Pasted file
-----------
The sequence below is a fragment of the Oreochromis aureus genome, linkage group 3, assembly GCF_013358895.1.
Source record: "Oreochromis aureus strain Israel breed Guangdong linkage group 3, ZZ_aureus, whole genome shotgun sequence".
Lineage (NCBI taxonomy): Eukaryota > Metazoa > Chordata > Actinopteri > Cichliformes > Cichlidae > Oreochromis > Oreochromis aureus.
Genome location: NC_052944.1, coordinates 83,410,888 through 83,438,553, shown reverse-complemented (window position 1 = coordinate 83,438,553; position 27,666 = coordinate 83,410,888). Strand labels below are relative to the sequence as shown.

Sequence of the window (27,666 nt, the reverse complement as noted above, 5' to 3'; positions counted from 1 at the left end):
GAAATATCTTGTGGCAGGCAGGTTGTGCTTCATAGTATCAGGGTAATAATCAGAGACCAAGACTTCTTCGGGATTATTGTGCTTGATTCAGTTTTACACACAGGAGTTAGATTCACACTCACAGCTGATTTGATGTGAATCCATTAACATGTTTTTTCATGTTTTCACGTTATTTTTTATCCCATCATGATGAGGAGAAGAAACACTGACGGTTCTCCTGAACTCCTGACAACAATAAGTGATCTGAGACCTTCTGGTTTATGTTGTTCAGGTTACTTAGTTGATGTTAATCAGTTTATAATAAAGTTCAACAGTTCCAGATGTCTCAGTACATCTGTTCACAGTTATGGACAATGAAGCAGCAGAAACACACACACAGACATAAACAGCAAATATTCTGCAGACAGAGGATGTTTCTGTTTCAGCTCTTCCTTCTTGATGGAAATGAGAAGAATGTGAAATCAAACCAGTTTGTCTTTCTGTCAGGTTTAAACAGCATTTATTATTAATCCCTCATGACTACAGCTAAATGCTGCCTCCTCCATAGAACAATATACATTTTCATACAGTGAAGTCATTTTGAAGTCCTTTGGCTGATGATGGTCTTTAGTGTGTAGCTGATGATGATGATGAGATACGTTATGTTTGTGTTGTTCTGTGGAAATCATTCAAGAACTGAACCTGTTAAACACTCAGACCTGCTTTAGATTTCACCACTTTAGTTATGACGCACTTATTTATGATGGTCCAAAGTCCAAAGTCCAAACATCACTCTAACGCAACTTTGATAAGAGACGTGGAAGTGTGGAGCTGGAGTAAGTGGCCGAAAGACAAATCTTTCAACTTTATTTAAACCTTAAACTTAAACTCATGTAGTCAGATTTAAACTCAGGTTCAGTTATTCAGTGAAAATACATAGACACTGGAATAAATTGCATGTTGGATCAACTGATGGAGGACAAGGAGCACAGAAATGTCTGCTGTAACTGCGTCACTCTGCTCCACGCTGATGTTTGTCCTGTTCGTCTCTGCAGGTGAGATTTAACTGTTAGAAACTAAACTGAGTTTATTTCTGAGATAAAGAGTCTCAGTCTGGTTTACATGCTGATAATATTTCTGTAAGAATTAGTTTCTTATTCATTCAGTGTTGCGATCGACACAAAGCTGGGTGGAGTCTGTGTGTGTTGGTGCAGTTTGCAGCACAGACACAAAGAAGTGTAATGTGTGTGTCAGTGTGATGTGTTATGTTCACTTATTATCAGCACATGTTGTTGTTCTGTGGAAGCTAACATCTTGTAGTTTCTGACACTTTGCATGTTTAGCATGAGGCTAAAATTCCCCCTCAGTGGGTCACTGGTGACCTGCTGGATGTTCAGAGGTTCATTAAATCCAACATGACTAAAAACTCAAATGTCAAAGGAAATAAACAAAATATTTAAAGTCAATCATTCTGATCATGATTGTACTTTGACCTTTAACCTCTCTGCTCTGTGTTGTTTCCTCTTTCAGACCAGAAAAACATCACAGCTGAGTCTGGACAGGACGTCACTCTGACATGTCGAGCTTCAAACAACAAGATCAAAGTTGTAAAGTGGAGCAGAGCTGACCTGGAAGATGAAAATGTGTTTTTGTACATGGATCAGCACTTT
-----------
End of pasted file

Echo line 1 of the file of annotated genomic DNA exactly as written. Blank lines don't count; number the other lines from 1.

The sequence below is a fragment of the Oreochromis aureus genome, linkage group 3, assembly GCF_013358895.1.